Procedure Act (APA).\8\ Pursuant to section 553(b)(B) of the APA, 
general notice and the opportunity for public comment are not required 
with respect to a rulemaking when an ``agency for good cause finds (and 
incorporates the finding and a brief statement of reasons therefor in 
the rules issued) that notice and public procedure thereon are 
impracticable, unnecessary, or contrary to the public interest.'' \9\
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    \8\ 5 U.S.C. 553.
    \9\ 5 U.S.C. 553(b)(B).
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    The agencies believe that the public interest is best served by 
implementing the transition interim final rule as soon as possible. As 
discussed above, section 4012 of the CARES Act directs the agencies to 
issue an interim final rule that provides that, for purposes of section 
201 of EGRRCPA, the community bank leverage ratio shall be 8 percent 
and that a qualifying community banking organization whose leverage 
ratio falls below the community bank leverage ratio requirement 
established under the CARES Act shall have a reasonable grace period to 
satisfy that requirement. A qualifying community banking organization 
to which the grace period applies may continue to be treated as a 
qualifying community banking organization and shall be presumed to 
satisfy the capital and leverage requirements described in section 
201(c) of EGRRCPA. The agencies are issuing this interim final rule 
immediately, and concurrently with the interim final rule mandated by 
section 4012 of the CARES Act, in order to provide community banking 
organizations with sufficient time to meet the leverage ratio 
requirement and to provide clarity to a qualifying community banking 
organization that is planning to elect to use the community bank 
leverage ratio framework, because, under section 4012 of the CARES Act, 
the statutory interim final rule could cease to be effective at any 
time before December 31, 2020.
    The APA also requires a 30-day delayed effective date, except for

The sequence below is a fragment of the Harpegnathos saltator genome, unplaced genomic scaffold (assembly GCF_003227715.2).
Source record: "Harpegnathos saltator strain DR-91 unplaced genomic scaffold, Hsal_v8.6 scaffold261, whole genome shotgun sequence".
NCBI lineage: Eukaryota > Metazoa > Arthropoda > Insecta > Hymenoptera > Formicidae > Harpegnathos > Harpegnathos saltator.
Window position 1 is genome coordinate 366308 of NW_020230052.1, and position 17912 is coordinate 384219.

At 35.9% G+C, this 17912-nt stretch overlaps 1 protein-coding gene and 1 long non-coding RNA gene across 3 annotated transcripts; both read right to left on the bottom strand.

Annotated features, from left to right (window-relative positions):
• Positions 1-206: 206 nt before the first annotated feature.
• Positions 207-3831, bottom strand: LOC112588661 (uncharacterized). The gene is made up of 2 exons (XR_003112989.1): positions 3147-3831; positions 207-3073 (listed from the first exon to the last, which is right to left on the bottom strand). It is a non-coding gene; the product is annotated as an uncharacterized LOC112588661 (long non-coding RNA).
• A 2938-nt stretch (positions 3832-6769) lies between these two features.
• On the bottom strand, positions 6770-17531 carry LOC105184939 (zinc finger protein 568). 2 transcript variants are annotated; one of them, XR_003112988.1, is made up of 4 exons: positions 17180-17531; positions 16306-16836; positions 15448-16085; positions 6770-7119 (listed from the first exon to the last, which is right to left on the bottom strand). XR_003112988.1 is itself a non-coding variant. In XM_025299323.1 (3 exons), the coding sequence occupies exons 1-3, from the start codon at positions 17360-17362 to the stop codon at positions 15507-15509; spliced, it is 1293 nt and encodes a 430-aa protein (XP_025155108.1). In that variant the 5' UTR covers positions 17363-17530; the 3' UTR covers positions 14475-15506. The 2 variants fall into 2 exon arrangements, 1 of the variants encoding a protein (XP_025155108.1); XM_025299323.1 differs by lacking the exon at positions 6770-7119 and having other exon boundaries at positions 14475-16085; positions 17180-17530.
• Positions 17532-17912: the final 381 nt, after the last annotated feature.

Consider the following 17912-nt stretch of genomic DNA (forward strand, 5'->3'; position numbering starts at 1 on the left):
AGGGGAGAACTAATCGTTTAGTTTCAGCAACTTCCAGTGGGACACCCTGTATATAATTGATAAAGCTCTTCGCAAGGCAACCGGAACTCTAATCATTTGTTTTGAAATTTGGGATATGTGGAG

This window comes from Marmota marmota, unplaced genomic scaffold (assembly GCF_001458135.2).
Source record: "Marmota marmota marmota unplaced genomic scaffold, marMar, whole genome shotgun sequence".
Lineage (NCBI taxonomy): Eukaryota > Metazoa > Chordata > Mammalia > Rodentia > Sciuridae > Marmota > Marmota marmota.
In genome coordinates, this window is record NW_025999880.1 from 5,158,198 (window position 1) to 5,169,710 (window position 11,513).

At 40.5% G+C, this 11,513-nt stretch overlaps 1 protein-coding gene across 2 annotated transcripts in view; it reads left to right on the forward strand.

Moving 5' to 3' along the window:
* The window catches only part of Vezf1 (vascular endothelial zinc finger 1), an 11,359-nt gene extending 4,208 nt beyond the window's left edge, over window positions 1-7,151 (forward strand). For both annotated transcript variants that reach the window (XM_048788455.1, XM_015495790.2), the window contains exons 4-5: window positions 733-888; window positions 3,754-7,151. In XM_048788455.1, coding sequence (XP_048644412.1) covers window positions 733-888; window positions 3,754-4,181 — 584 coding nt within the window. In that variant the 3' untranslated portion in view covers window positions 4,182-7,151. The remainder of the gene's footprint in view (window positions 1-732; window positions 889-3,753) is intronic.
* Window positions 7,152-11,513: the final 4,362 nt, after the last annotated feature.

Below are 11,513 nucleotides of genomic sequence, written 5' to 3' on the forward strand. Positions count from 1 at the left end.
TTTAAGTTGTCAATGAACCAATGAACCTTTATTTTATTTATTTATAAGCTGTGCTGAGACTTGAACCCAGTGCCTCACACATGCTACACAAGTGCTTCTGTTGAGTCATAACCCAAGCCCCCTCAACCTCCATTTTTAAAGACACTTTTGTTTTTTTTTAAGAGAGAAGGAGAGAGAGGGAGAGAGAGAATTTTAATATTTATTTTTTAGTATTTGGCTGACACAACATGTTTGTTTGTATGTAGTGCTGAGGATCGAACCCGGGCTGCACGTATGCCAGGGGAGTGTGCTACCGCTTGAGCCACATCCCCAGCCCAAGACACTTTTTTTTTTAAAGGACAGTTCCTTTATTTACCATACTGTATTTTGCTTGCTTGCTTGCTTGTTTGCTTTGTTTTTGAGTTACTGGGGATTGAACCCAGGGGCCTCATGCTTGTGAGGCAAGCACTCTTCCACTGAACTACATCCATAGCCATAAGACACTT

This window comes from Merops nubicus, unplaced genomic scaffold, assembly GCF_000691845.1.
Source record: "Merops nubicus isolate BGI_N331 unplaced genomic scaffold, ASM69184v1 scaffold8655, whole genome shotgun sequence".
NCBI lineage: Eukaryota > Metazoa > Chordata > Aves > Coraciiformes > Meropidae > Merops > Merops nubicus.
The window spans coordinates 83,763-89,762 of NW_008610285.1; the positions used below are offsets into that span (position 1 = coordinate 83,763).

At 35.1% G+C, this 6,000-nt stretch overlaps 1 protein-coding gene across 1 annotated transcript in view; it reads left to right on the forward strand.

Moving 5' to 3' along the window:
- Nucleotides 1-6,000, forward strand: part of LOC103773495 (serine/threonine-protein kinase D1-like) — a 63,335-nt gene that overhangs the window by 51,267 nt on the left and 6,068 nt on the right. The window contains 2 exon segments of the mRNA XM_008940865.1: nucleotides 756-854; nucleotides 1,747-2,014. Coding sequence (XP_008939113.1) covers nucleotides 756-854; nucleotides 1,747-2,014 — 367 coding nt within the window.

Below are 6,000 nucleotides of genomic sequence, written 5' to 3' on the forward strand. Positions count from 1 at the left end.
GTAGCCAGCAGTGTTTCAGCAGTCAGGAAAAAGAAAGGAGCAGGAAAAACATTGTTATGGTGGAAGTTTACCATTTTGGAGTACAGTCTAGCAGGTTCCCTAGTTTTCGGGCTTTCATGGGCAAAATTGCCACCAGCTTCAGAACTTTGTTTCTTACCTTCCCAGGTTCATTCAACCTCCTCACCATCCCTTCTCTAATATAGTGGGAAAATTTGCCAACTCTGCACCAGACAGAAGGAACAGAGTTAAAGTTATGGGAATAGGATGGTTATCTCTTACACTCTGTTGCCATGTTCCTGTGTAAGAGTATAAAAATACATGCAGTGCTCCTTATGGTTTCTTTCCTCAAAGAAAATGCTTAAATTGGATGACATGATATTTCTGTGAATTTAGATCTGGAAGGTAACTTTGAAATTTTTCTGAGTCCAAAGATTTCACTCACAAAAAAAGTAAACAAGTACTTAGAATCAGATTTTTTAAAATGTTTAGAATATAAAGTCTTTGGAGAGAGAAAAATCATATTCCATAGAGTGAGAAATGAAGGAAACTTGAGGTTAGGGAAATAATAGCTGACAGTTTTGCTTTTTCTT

(1) substantive rules, which grant or recognize an exemption or relieve 
a restriction; (2) interpretative rules and statements of policy; or 
(3) as otherwise provided by the agency for good cause.\10\ Because the 
rules relieve a restriction, the transition interim final rule is 
exempt from the APA's delayed effective date requirement.\11\ 
Additionally, the agencies find good cause to publish the transition 
interim final rule with an immediate effective date for the same 
reasons set forth above under the discussion of section 553(b)(B) of 
the APA.
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    \10\ 5 U.S.C. 553(d).
    \11\ 5 U.S.C. 553(d)(1).
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    While the agencies believe there is good cause to issue the 
transition interim final rule without advance notice and comment and 
with an immediate effective date as of the date of Federal Register 
publication, the agencies are interested in the views of the public and 
request comment on all aspects of the interim final rule.

B. Congressional Review Act

    For purposes of Congressional Review Act, the OMB makes a 
determination as to whether a final rule constitutes a ``major'' 
rule.\12\ If a rule is deemed a ``major rule'' by the Office of 
Management and Budget (OMB), the Congressional Review Act generally 
provides that the rule may not take effect until at least 60 days 
following its publication.\13\
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    \12\ 5 U.S.C. 801 et seq.
    \13\ 5 U.S.C. 801(a)(3).
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    The Congressional Review Act defines a ``major rule'' as any rule 
that the Administrator of the Office of Information and Regulatory 
Affairs of the OMB finds has resulted in or is likely to result in (A) 
an annual effect on the economy of $100,000,000 or more; (B) a major 
increase in costs or prices for consumers, individual industries, 
Federal, State, or local government agencies or geographic regions, or 
(C) significant adverse effects on competition, employment, investment, 
productivity, innovation, or on the ability of United States-based 
enterprises to compete with foreign-based enterprises in domestic and 
export markets.\14\
---------------------------------------------------------------------------

    \14\ 5 U.S.C. 804(2).
---------------------------------------------------------------------------

    For the same reasons set forth above, the agencies are adopting the 
transition interim final rule without the delayed effective date 
generally prescribed under the Congressional Review Act. The delayed 
effective date required by the Congressional Review Act does not apply 
to any rule for which an agency for good cause finds (and incorporates 
the finding and a brief statement of reasons therefor in the rule 
issued) that notice and public procedure thereon are impracticable, 
unnecessary, or contrary to the public interest.\15\ In light of 
section 4012 of the CARES Act, and the reasons described above for 
immediately providing a transition period to the temporary change 
mandated by section 4012, the agencies believe that delaying the 
effective date of the transition interim final rule would be contrary 
to the public interest.